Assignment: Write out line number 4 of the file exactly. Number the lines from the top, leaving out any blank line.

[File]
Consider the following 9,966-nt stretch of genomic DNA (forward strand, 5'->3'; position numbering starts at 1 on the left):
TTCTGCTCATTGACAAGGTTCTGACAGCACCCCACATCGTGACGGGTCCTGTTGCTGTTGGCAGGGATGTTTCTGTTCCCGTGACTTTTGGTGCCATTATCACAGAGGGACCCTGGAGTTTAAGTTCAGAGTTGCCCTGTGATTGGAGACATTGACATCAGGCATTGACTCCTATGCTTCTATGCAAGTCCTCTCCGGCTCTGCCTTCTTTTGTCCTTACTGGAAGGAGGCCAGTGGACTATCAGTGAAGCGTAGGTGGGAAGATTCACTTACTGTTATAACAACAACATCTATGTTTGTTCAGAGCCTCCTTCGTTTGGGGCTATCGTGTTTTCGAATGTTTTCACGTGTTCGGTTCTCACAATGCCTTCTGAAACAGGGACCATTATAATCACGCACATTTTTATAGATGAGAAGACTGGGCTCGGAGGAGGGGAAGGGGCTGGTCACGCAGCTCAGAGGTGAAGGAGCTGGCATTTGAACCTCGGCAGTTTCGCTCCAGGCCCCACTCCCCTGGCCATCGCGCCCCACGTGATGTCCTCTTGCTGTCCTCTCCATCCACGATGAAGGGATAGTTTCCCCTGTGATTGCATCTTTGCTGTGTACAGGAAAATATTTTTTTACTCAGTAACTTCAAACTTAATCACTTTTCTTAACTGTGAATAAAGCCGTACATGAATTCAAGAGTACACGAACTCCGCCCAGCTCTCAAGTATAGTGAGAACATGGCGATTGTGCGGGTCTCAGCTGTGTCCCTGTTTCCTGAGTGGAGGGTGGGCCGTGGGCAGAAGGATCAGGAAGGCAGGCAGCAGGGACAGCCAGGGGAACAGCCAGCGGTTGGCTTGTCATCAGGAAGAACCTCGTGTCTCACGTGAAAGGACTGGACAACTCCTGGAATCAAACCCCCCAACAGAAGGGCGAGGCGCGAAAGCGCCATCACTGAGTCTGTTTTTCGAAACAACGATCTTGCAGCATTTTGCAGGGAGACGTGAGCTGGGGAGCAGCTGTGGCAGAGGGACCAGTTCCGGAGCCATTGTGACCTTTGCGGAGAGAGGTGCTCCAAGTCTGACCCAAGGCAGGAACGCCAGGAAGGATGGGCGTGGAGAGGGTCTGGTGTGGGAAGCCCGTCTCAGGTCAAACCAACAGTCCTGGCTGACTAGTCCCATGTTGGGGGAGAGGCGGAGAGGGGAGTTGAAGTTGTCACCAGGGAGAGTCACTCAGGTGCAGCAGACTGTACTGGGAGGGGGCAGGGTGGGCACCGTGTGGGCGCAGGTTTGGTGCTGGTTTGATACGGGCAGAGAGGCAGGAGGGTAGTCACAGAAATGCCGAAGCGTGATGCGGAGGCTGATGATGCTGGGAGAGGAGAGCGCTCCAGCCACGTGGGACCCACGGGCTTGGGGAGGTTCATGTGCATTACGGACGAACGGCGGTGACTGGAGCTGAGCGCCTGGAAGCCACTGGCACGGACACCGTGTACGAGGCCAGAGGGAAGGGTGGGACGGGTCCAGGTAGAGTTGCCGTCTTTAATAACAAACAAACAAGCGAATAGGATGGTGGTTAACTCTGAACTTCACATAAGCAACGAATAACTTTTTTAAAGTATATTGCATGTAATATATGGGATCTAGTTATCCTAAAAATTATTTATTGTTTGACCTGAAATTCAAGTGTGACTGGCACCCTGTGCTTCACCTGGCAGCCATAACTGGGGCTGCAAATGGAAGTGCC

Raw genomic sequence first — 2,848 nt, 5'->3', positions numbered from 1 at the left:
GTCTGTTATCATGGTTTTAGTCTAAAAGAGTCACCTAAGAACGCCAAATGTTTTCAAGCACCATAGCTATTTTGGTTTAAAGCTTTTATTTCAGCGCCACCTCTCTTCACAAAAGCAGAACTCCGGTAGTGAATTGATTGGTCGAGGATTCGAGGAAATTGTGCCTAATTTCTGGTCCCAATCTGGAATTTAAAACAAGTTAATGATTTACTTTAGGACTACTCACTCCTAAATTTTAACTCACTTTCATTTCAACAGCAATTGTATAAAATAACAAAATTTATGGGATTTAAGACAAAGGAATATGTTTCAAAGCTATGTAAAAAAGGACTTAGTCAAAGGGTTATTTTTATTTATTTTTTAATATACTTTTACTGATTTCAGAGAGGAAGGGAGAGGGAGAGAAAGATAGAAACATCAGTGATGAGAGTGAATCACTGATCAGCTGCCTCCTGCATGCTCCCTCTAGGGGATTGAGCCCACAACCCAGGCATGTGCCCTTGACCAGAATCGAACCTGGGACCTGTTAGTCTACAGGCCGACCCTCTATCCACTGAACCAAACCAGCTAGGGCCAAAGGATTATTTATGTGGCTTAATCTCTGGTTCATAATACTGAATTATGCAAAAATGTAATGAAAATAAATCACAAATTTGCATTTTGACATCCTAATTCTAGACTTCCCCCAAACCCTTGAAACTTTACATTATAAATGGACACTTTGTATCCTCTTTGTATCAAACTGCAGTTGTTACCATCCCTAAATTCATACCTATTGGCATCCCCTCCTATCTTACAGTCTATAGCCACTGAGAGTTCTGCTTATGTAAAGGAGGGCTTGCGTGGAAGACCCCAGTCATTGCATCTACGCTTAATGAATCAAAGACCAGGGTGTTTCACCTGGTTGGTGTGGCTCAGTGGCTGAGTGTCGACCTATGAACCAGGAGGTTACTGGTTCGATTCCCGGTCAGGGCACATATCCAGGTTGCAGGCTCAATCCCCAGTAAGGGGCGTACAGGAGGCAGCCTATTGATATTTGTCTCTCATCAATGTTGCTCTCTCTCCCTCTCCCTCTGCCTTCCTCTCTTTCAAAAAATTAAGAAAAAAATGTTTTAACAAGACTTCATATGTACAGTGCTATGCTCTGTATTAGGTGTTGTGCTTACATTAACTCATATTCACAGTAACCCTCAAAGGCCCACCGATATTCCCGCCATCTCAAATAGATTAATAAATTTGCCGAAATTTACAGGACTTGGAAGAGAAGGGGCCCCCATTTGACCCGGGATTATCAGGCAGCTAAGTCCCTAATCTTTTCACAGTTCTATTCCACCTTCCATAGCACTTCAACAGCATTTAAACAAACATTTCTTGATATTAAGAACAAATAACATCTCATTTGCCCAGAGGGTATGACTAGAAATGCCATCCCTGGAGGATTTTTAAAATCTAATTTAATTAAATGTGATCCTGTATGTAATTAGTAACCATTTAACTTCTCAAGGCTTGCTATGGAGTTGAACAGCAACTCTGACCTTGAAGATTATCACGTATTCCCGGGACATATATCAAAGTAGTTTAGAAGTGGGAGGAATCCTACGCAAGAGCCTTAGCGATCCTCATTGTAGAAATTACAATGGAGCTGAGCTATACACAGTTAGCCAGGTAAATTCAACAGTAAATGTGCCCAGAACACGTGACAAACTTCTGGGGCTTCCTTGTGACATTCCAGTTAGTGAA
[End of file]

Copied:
GTCTGTTATCATGGTTTTAGTCTAAAAGAGTCACCTAAGAACGCCAAATGTTTTCAAGCACCATAGCTATTTTGGTTTAAAGCTTTTATTTCAGCGCCACCTCTCTTCACAAAAGCAGAACTCCGGTAGTGAATTGATTGGTCGAGGATTCGAGGAAATTGTGCCTAATTTCTGGTCCCAATCTGGAATTTAAAACAAGTTAATGATTTACTTTAGGACTACTCACTCCTAAATTTTAACTCACTTTCATTTCAACAGCAATTGTATAAAATAACAAAATTTATGGGATTTAAGACAAAGGAATATGTTTCAAAGCTATGTAAAAAAGGACTTAGTCAAAGGGTTATTTTTATTTATTTTTTAATATACTTTTACTGATTTCAGAGAGGAAGGGAGAGGGAGAGAAAGATAGAAACATCAGTGATGAGAGTGAATCACTGATCAGCTGCCTCCTGCATGCTCCCTCTAGGGGATTGAGCCCACAACCCAGGCATGTGCCCTTGACCAGAATCGAACCTGGGACCTGTTAGTCTACAGGCCGACCCTCTATCCACTGAACCAAACCAGCTAGGGCCAAAGGATTATTTATGTGGCTTAATCTCTGGTTCATAATACTGAATTATGCAAAAATGTAATGAAAATAAATCACAAATTTGCATTTTGACATCCTAATTCTAGACTTCCCCCAAACCCTTGAAACTTTACATTATAAATGGACACTTTGTATCCTCTTTGTATCAAACTGCAGTTGTTACCATCCCTAAATTCATACCTATTGGCATCCCCTCCTATCTTACAGTCTATAGCCACTGAGAGTTCTGCTTATGTAAAGGAGGGCTTGCGTGGAAGACCCCAGTCATTGCATCTACGCTTAATGAATCAAAGACCAGGGTGTTTCACCTGGTTGGTGTGGCTCAGTGGCTGAGTGTCGACCTATGAACCAGGAGGTTACTGGTTCGATTCCCGGTCAGGGCACATATCCAGGTTGCAGGCTCAATCCCCAGTAAGGGGCGTACAGGAGGCAGCCTATTGATATTTGTCTCTCATCAATGTTGCTCTCTCTCCCTCTCCCTCTGCCTTCCTCTCTTTCAAAAAATTAAGAAAAAAATGTTTTAACAAGACTTCATATGTACAGTGCTATGCTCTGTATTAGGTGTTGTGCTTACATTAACTCATATTCACAGTAACCCTCAAAGGCCCACCGATATTCCCGCCATCTCAAATAGATTAATAAATTTGCCGAAATTTACAGGACTTGGAAGAGAAGGGGCCCCCATTTGACCCGGGATTATCAGGCAGCTAAGTCCCTAATCTTTTCACAGTTCTATTCCACCTTCCATAGCACTTCAACAGCATTTAAACAAACATTTCTTGATATTAAGAACAAATAACATCTCATTTGCCCAGAGGGTATGACTAGAAATGCCATCCCTGGAGGATTTTTAAAATCTAATTTAATTAAATGTGATCCTGTATGTAATTAGTAACCATTTAACTTCTCAAGGCTTGCTATGGAGTTGAACAGCAACTCTGACCTTGAAGATTATCACGTATTCCCGGGACATATATCAAAGTAGTTTAGAAGTGGGAGGAATCCTACGCAAGAGCCTTAGCGATCCTCATTGTAGAAATTACAATGGAGCTGAGCTATACACAGTTAGCCAGGTAAATTCAACAGTAAATGTGCCCAGAACACGTGACAAACTTCTGGGGCTTCCTTGTGACATTCCAGTTAGTGAA